Is Hype House worth the hype?

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TikTok drama, the main thing that entertained Gen Z over quarantine, is back in a brand new way. On January 7, reality series Hype House was released on Netflix, giving viewers the inside scoop on the lives of extremely rich, controversial, and young Tiktok influencers. However, the show falls short of the mark with its convoluted plot lines and characters.

The Hype House is a collaborative group that has been producing content from their mansion since December 2019. Numerous members live in this house in Los Angeles, California, which makes it easier for them to create videos together. The original founders of the house were Thomas Petrou, Chase Hudson, and Daisy Keech. Internal conflict between members pushed Daisy out of the house in March 2020. Later, other popular creators including Charli D’Amelio, Dixie D’Amelio, and Addison Rae followed her out of the house. 

Currently, the house features Thomas Petrou, Chase Hudson, Alex Warren, Kouvr Annon, Mia Hayward, Vinnie Hacker, Nikita Dragun, Larri Merritt (also known as Larray), and a few other members. 

This series can best be described as a dumpster fire. In all honesty, the purpose for even creating it was extremely unclear. It is likely that the intent was to focus on the reality of these influencers’ lives, but after the first episode it did the exact opposite. 

The first episode had a pretty clear structure: basic introductions and crazy videos showing how “fun” living in a mansion with friends could be. The plot all went downhill afterwards. A new conflict arose every five minutes, ranging from an argument, a sad story about someone’s upbringing, an accident, etc. Along with this, it seemed like someone was always crying to the point where their sadness didn’t seem genuine. 

The show is confusing, and how can the audience really connect with a show they don’t understand? The people in the Hype House were definitely the most puzzling part. It seemed like five new characters were introduced in every episode. The producers assumed that everyone would immediately know who these people were, even though this was definitely not the case. As time went on, the Hype House lost a significant amount of popularity, especially after people such as Charli D’Amelio left. Even current member Alex Warren said he noticed a decrease in his views on both TikTok and Youtube. It would only make sense that there would be better introductions, especially when it came to the characters that were in the majority of the episodes. Overall, it was extremely difficult to remember names, even with the brief name and age pop-up when a new character walked in. Although the series tried to focus on a smaller group of people, it still became annoyingly chaotic because of how many random appearances were made.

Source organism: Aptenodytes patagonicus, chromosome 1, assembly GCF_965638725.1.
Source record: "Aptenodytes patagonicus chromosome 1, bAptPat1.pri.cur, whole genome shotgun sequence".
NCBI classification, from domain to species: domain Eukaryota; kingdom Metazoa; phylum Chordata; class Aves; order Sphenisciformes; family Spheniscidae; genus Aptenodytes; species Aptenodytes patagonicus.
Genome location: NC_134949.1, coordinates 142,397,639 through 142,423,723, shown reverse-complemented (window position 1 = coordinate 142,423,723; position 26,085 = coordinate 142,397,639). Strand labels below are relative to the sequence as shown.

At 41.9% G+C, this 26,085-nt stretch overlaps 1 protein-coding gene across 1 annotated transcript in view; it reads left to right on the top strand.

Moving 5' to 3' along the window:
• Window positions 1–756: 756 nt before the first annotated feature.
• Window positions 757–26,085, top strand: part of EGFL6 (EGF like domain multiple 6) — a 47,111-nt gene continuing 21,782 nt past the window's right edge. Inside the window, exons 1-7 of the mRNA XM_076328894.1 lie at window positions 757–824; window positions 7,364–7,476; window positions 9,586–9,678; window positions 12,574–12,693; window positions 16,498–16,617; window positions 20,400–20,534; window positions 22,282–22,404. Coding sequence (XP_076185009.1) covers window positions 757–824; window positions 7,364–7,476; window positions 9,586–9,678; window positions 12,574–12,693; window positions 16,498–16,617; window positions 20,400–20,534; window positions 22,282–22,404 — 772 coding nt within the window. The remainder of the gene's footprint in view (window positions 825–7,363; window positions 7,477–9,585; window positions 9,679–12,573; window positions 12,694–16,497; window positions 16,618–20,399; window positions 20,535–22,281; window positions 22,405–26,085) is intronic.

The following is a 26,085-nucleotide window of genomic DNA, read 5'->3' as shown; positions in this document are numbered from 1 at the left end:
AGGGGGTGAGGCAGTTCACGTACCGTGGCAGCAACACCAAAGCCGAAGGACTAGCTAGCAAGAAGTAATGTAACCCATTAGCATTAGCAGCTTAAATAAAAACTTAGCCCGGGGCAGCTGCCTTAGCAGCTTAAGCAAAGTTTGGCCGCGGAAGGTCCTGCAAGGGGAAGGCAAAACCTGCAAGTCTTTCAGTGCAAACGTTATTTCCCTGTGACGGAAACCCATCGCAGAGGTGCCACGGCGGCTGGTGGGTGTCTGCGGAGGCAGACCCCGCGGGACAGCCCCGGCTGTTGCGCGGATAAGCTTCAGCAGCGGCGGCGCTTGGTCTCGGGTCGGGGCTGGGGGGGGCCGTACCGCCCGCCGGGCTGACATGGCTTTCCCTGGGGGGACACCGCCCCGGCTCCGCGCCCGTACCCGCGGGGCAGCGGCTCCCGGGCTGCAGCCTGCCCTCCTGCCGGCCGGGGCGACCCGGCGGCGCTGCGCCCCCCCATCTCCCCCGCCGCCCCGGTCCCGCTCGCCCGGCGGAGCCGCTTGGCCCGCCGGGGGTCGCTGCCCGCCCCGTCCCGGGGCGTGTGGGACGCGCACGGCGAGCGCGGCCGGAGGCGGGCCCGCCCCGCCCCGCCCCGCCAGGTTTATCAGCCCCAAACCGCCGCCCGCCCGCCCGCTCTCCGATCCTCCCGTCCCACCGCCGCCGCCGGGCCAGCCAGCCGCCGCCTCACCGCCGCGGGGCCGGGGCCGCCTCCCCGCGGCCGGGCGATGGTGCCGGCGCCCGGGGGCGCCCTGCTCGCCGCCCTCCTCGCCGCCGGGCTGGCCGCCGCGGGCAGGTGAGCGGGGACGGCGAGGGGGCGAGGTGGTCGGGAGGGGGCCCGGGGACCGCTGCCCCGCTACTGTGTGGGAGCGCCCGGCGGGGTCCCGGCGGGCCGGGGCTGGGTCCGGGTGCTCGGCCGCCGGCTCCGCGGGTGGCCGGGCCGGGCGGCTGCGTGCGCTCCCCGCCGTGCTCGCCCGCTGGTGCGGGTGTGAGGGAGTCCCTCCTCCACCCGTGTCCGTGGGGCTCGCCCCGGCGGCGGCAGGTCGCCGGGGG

A large portion of the show was spent by the cast talking about the hardships of social media. The main thing they fear is getting canceled, which means losing a large amount of following and popularity due to controversy. People who get canceled also usually face a lot of backlash from social media users, which ranges from offensive comments to even death threats. It was saddening to see the amount of hate that people are capable of putting onto people they don’t even know. “One wrong move can make everything crumble,” said Nikita in the show. 

While constant harassment should definitely be frowned upon, a majority of these influencers are definitely not innocent. In one episode, Larray confronts Nikita about instances where she has blackfished. Although Nikita gave an apology, it seemed as if the issue was quickly shoved aside as the producers moved on to the next conflict. Basically, a controversy was taken advantage of to spark drama, and as soon as it wasn’t interesting anymore, it was time to move on. 

Additional controversies regarding COVID safety also emerged. TikTok influencers have often been called out for not following COVID safety guidelines, including attending parties and socializing in large groups without masks. In the second and third episodes, Larray tested positive for COVID and still attended a dinner party at Chase’s house. Larray’s managers chose to blame it on Nikita, saying that she begged him to show up because she was “too intoxicated” and needed a ride. This was revealed to be a lie, which put a strain on Nikita and Larray’s relationship. It just went to show that none of these people were honest with one another and caused problems with everyone. 

After all the conflicts, one is left to wonder why these people were given a show. Throughout the show, controversy is brushed off and forgotten in the next ten minutes. As much as they like to complain about getting canceled, these young adults clearly have nothing to fear. 

With all the bad that came with this series, there were also some positives. Some of the bonds between members seemed truly genuine, and many have really interesting backgrounds. Viewers had their eyes opened when they learned that the majority were homeless, had difficult school lives and bad parental relationships. Even the drama can be addicting. 

While the show wasn’t terrible, it wasn’t necessarily good either. The chaos and conflict was intended to make it dramatic, but really just made it difficult to watch. Despite the title, Hype House is not worth any of the hype. 

Art by Veronica Kuzma